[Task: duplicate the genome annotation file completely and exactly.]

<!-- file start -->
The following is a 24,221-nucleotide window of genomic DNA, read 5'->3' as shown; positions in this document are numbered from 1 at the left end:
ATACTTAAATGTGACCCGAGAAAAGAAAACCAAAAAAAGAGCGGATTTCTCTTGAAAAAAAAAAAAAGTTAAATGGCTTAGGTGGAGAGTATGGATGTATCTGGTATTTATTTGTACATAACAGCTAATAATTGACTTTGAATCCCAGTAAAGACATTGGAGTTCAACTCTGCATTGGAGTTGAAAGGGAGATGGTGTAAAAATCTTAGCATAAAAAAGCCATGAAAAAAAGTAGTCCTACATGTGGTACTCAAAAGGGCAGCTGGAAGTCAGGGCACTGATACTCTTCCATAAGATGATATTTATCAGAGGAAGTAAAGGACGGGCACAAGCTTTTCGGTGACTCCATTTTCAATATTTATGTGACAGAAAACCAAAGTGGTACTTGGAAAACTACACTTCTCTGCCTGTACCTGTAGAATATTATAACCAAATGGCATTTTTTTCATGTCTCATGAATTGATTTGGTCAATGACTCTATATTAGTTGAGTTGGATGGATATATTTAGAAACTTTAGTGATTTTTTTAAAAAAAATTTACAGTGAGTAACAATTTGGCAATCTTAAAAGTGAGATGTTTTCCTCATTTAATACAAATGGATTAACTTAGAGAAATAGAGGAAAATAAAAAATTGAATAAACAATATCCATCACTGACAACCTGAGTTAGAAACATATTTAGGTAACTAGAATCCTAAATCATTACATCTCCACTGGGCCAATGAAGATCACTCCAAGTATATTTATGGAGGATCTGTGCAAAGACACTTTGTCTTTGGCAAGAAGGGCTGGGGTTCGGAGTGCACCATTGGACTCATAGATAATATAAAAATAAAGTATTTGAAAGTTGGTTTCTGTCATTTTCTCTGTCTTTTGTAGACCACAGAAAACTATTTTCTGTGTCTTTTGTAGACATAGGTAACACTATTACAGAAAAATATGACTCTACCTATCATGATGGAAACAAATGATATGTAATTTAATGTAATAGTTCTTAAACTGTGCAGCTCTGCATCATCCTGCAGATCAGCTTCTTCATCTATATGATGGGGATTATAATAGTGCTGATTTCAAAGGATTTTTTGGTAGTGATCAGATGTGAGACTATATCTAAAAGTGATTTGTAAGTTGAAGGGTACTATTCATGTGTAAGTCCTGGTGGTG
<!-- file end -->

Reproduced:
The following is a 24,221-nucleotide window of genomic DNA, read 5'->3' as shown; positions in this document are numbered from 1 at the left end:
ATACTTAAATGTGACCCGAGAAAAGAAAACCAAAAAAAGAGCGGATTTCTCTTGAAAAAAAAAAAAAGTTAAATGGCTTAGGTGGAGAGTATGGATGTATCTGGTATTTATTTGTACATAACAGCTAATAATTGACTTTGAATCCCAGTAAAGACATTGGAGTTCAACTCTGCATTGGAGTTGAAAGGGAGATGGTGTAAAAATCTTAGCATAAAAAAGCCATGAAAAAAAGTAGTCCTACATGTGGTACTCAAAAGGGCAGCTGGAAGTCAGGGCACTGATACTCTTCCATAAGATGATATTTATCAGAGGAAGTAAAGGACGGGCACAAGCTTTTCGGTGACTCCATTTTCAATATTTATGTGACAGAAAACCAAAGTGGTACTTGGAAAACTACACTTCTCTGCCTGTACCTGTAGAATATTATAACCAAATGGCATTTTTTTCATGTCTCATGAATTGATTTGGTCAATGACTCTATATTAGTTGAGTTGGATGGATATATTTAGAAACTTTAGTGATTTTTTTAAAAAAAATTTACAGTGAGTAACAATTTGGCAATCTTAAAAGTGAGATGTTTTCCTCATTTAATACAAATGGATTAACTTAGAGAAATAGAGGAAAATAAAAAATTGAATAAACAATATCCATCACTGACAACCTGAGTTAGAAACATATTTAGGTAACTAGAATCCTAAATCATTACATCTCCACTGGGCCAATGAAGATCACTCCAAGTATATTTATGGAGGATCTGTGCAAAGACACTTTGTCTTTGGCAAGAAGGGCTGGGGTTCGGAGTGCACCATTGGACTCATAGATAATATAAAAATAAAGTATTTGAAAGTTGGTTTCTGTCATTTTCTCTGTCTTTTGTAGACCACAGAAAACTATTTTCTGTGTCTTTTGTAGACATAGGTAACACTATTACAGAAAAATATGACTCTACCTATCATGATGGAAACAAATGATATGTAATTTAATGTAATAGTTCTTAAACTGTGCAGCTCTGCATCATCCTGCAGATCAGCTTCTTCATCTATATGATGGGGATTATAATAGTGCTGATTTCAAAGGATTTTTTGGTAGTGATCAGATGTGAGACTATATCTAAAAGTGATTTGTAAGTTGAAGGGTACTATTCATGTGTAAGTCCTGGTGGTG